This has always been one of my favorite parts of painting nudes (and similarly portraits). Since the context that is normally established by the subject’s clothes is missing from these images, I can start to explore more indirect ways of framing the stories told by my paintings.

Like a lot of people, I have a romantic nostalgia for the aesthetics of older technology. From the soft warm look of old film photos, to the ubiquitous sound of a guitar through a tube amp pushed to its limit, it’s hard to dismiss the beauty imposed by the analog processes of the past. That said, I am not foolish enough to overlook the signatures left by more current technologies. The noise in an image of an older digital camera, or that overly saturated, overly sharp look that people seem to love, or love to hate. The day will come when we look back fondly on the aesthetics of this era, and in the meantime, playing with these aesthetics feels like a great way to more quietly give a place and time to a composition.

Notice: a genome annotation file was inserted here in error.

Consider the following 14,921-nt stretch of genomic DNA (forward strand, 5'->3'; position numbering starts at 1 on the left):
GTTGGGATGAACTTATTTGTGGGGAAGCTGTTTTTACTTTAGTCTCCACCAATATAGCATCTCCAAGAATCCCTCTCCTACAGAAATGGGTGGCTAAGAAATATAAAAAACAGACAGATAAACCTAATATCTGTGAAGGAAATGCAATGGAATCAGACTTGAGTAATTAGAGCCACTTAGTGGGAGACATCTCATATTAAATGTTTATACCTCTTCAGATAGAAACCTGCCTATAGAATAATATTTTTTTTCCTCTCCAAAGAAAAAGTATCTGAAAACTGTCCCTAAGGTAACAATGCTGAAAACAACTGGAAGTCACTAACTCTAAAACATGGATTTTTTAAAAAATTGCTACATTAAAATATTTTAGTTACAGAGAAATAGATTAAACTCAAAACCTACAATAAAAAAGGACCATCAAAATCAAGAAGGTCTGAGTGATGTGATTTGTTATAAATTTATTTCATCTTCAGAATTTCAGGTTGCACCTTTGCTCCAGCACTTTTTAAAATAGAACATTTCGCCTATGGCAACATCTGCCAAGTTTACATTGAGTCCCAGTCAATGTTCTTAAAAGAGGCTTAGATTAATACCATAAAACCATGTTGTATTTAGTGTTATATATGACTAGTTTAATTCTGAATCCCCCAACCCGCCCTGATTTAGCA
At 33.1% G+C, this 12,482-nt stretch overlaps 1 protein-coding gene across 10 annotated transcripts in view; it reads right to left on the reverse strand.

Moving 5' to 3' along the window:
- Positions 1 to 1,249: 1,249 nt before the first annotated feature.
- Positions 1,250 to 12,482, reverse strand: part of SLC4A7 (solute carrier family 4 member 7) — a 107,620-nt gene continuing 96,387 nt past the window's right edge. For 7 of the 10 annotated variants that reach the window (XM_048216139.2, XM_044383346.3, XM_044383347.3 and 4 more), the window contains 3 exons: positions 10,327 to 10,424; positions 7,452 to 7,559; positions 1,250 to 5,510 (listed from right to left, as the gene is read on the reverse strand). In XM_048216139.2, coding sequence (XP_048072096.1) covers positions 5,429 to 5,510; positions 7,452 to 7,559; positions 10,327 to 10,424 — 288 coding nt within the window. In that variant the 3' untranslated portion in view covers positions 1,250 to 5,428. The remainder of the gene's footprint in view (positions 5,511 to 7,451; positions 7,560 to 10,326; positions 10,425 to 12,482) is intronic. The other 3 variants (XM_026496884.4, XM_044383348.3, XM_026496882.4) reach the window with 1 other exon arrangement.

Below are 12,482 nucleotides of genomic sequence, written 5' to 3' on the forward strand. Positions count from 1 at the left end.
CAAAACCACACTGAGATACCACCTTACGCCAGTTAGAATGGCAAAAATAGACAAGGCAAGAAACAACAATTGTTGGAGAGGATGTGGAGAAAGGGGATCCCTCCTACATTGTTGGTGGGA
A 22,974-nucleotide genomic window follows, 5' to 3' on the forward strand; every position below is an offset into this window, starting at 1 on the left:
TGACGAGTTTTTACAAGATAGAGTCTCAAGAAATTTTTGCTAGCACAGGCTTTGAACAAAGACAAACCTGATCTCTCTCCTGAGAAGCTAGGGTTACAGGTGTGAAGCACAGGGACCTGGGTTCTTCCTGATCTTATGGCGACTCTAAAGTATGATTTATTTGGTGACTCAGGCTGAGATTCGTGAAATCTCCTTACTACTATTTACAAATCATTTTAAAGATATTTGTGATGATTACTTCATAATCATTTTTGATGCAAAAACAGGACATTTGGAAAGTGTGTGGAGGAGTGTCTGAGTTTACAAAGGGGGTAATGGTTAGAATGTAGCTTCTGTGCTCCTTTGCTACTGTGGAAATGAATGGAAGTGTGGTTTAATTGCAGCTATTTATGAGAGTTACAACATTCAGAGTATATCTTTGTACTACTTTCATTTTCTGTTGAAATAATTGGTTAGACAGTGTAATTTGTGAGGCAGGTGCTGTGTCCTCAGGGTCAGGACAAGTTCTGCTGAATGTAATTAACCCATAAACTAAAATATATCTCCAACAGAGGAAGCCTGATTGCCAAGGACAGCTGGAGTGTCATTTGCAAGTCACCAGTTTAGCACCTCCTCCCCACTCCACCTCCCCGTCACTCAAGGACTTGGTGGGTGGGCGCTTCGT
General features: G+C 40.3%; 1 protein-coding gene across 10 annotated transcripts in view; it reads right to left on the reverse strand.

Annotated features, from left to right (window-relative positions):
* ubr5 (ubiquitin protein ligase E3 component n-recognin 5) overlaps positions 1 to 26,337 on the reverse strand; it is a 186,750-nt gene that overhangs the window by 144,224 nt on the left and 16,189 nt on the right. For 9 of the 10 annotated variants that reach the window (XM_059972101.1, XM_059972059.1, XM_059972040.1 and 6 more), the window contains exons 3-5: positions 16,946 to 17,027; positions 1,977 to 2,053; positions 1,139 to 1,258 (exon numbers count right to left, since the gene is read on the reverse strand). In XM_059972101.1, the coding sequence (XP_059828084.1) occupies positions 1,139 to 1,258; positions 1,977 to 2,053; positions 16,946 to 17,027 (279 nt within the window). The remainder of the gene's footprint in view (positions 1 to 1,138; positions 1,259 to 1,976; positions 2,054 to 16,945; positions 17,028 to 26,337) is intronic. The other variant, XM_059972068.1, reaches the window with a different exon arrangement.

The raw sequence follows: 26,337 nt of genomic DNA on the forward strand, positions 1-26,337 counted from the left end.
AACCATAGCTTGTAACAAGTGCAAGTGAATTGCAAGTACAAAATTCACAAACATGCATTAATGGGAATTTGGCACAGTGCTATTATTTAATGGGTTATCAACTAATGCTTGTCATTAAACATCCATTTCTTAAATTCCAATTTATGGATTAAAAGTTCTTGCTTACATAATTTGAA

So, I have always tried to find ways to make my paintings mimic, or mock, the marks left by todays tools. Over sharp, over saturated video, and photos are one of the unique looks of today. It grabs attention, it looks incredible at first glance; and I would bet that a lot of the same photographers that romanticize the cheap film of the past, probably view this aesthetic as in poor taste (at best). Honestly, those contrasting feelings are exactly why I have always thought this was a good place to play. So I looked for ways to bring some of that look into my paintings. If you look at some of my older paintings, the skin tones are vivid. They are mixed to feel real, but brighter, without using any earth tones. The look is three dimensional, but flat at the same time. I used multiple reference images with different focal points. So nothing is ever really out of focus, nothing falls back, everything is painted sharply.